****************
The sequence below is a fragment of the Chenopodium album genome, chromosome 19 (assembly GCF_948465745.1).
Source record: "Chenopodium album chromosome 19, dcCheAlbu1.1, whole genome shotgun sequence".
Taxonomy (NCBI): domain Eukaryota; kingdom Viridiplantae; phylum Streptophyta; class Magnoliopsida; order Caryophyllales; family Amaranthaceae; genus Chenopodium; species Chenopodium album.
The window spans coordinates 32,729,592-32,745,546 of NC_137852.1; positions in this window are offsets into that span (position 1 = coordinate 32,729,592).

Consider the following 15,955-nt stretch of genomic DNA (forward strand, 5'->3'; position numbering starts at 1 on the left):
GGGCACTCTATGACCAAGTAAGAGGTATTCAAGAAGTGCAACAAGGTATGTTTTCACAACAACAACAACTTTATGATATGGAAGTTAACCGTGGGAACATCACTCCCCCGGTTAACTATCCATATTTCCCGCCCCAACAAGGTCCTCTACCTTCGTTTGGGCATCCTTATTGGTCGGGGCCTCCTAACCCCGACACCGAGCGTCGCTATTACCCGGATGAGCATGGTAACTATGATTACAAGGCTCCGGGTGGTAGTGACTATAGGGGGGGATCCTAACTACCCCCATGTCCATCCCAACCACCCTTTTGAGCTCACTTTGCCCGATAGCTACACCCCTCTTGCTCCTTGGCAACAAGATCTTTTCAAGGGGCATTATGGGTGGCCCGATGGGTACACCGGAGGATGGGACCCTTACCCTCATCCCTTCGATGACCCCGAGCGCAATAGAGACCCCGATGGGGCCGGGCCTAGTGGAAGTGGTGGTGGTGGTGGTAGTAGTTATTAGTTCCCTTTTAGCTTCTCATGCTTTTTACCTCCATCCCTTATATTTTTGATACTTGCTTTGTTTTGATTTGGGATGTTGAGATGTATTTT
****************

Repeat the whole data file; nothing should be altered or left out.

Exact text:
The sequence below is a fragment of the Chenopodium album genome, chromosome 19 (assembly GCF_948465745.1).
Source record: "Chenopodium album chromosome 19, dcCheAlbu1.1, whole genome shotgun sequence".
Taxonomy (NCBI): domain Eukaryota; kingdom Viridiplantae; phylum Streptophyta; class Magnoliopsida; order Caryophyllales; family Amaranthaceae; genus Chenopodium; species Chenopodium album.
The window spans coordinates 32,729,592-32,745,546 of NC_137852.1; positions in this window are offsets into that span (position 1 = coordinate 32,729,592).

Consider the following 15,955-nt stretch of genomic DNA (forward strand, 5'->3'; position numbering starts at 1 on the left):
GGGCACTCTATGACCAAGTAAGAGGTATTCAAGAAGTGCAACAAGGTATGTTTTCACAACAACAACAACTTTATGATATGGAAGTTAACCGTGGGAACATCACTCCCCCGGTTAACTATCCATATTTCCCGCCCCAACAAGGTCCTCTACCTTCGTTTGGGCATCCTTATTGGTCGGGGCCTCCTAACCCCGACACCGAGCGTCGCTATTACCCGGATGAGCATGGTAACTATGATTACAAGGCTCCGGGTGGTAGTGACTATAGGGGGGGATCCTAACTACCCCCATGTCCATCCCAACCACCCTTTTGAGCTCACTTTGCCCGATAGCTACACCCCTCTTGCTCCTTGGCAACAAGATCTTTTCAAGGGGCATTATGGGTGGCCCGATGGGTACACCGGAGGATGGGACCCTTACCCTCATCCCTTCGATGACCCCGAGCGCAATAGAGACCCCGATGGGGCCGGGCCTAGTGGAAGTGGTGGTGGTGGTGGTAGTAGTTATTAGTTCCCTTTTAGCTTCTCATGCTTTTTACCTCCATCCCTTATATTTTTGATACTTGCTTTGTTTTGATTTGGGATGTTGAGATGTATTTT